What I learned about our local butterflies

What I learned about our local butterflies



Widely known for their colorful wings and for their role as pollinators, butterflies are important parts of ecosystems around the world. As we move out of the colder winter weather and into Spring, you might start seeing more butterflies around the neighborhood. Here are some interesting facts about these fascinating insects.


Where butterflies live

The urban Portland area might not be the first place that comes to mind when thinking about places where butterflies would be. But while it’s true that warm, tropical environments are home to a great number and diversity of butterflies, many species thrive in other habitats. Some can be found in high-elevation alpine environments. Others do, in fact, live in urban or suburban areas, feeding from flowers in gardens.

Often, those urban species rely on the presence of flower gardens not only for food, but also for places to lay their eggs. Planting a butterfly garden can be a great way to create a butterfly-friendly environment. This entails planting flowers and other plants that butterflies in the area can use as food plants. It’s important to know what butterflies live in the area, since not all species have the same food plants. Common butterfly species in the Pacific Northwest include the Painted Lady, the Western Tiger Swallowtail, and the Oregon Swallowtail.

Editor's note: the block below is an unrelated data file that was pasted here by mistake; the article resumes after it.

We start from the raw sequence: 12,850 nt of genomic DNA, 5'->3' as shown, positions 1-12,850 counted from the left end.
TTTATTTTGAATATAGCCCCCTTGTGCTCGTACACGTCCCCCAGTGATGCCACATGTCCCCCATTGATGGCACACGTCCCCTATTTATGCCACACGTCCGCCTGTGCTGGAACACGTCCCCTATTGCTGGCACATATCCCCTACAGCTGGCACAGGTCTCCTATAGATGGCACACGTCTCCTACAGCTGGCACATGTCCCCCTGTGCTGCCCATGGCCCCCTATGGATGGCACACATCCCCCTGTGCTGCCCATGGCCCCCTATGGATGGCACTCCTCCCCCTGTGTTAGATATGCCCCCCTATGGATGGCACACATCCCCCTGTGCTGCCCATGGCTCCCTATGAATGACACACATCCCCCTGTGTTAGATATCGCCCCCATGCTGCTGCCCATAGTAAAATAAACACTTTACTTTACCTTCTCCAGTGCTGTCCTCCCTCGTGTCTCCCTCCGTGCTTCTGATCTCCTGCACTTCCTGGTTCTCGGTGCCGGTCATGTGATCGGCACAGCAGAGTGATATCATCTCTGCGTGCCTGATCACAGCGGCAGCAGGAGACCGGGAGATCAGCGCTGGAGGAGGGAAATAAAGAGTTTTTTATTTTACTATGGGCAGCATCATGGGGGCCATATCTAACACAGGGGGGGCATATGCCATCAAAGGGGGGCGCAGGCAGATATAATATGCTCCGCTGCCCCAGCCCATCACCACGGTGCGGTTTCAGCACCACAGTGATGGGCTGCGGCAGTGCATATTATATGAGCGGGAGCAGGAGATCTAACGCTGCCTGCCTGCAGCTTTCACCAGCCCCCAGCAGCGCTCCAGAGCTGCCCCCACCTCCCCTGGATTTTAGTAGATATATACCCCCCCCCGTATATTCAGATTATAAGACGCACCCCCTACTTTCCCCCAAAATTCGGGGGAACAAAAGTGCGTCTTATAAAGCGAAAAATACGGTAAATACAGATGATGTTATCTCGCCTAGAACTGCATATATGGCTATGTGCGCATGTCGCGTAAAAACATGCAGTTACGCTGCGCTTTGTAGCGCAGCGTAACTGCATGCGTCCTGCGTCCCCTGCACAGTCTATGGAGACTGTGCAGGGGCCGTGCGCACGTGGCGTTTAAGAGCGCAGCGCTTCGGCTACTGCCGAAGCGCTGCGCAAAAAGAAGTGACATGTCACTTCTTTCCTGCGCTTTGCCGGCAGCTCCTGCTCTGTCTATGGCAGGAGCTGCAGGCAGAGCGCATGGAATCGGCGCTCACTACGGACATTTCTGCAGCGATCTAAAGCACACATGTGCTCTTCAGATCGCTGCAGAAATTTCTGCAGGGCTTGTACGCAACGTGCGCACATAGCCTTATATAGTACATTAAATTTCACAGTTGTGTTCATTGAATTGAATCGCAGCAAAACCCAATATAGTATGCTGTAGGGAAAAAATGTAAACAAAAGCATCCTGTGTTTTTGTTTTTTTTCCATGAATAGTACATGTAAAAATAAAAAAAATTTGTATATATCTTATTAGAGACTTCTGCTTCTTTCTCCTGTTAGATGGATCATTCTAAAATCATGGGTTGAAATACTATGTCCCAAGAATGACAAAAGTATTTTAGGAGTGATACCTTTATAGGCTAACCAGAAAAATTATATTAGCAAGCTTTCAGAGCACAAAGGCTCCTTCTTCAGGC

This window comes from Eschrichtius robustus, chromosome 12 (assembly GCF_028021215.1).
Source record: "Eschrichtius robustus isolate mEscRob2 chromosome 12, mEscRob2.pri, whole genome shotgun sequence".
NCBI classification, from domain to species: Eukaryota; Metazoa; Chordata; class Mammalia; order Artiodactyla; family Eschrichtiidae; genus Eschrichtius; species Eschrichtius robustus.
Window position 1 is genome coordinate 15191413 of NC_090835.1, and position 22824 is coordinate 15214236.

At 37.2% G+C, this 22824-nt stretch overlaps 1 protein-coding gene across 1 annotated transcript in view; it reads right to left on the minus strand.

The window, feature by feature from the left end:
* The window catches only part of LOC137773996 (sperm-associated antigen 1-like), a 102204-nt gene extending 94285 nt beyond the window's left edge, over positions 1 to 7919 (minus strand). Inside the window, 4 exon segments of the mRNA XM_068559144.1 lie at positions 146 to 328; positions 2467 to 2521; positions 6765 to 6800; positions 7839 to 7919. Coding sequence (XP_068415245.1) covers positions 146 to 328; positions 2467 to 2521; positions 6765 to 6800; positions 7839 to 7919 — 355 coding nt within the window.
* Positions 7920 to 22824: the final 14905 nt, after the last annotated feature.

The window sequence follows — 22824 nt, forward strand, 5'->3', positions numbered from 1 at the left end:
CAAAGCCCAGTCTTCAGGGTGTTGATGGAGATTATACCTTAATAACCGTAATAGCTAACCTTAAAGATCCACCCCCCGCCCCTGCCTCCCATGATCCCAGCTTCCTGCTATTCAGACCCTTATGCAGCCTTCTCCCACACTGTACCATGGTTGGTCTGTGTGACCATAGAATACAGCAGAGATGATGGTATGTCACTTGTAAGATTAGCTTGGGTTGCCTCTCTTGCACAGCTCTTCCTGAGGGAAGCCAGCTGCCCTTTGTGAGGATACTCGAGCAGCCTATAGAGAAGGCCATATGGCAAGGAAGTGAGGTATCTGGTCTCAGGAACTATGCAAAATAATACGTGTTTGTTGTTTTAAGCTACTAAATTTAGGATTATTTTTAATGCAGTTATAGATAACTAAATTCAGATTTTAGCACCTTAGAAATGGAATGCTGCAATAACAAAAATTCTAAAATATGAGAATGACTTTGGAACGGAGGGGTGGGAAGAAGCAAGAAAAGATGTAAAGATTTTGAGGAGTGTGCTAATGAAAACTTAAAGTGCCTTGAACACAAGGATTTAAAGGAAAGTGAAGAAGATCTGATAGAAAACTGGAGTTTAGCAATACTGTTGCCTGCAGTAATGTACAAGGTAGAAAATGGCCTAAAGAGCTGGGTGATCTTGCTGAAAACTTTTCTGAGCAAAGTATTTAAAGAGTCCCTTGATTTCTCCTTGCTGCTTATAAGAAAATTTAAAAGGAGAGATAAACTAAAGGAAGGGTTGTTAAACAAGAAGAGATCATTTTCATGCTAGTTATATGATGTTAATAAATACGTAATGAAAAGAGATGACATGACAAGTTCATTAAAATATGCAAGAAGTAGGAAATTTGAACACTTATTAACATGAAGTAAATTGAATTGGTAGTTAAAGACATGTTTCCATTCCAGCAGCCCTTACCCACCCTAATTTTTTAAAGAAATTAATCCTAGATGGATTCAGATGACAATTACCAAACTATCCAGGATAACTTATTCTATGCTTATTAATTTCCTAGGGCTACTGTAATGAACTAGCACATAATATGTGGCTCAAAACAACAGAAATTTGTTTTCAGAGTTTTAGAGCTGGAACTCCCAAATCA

Protecting Butterflies

Many butterflies are very vulnerable to climate change and other environmental changes like deforestation – particularly specialist species, which can live in only a very specific environment and have a limited number of food plants they can safely feed off of. It’s important to take action to preserve the environment in order to, among other reasons, help preserve the habitats and environmental conditions that these butterflies need to survive.

Butterflies across the world can help us understand and protect our environment. So, next time you see one flying by, take a moment to appreciate it – and to consider what you can do to help protect and support these incredible insects.


Anna Janowski is a teen (grade 12) volunteer at the Beaverton City Library. Outside of school, she likes to read, write, play softball and the trumpet.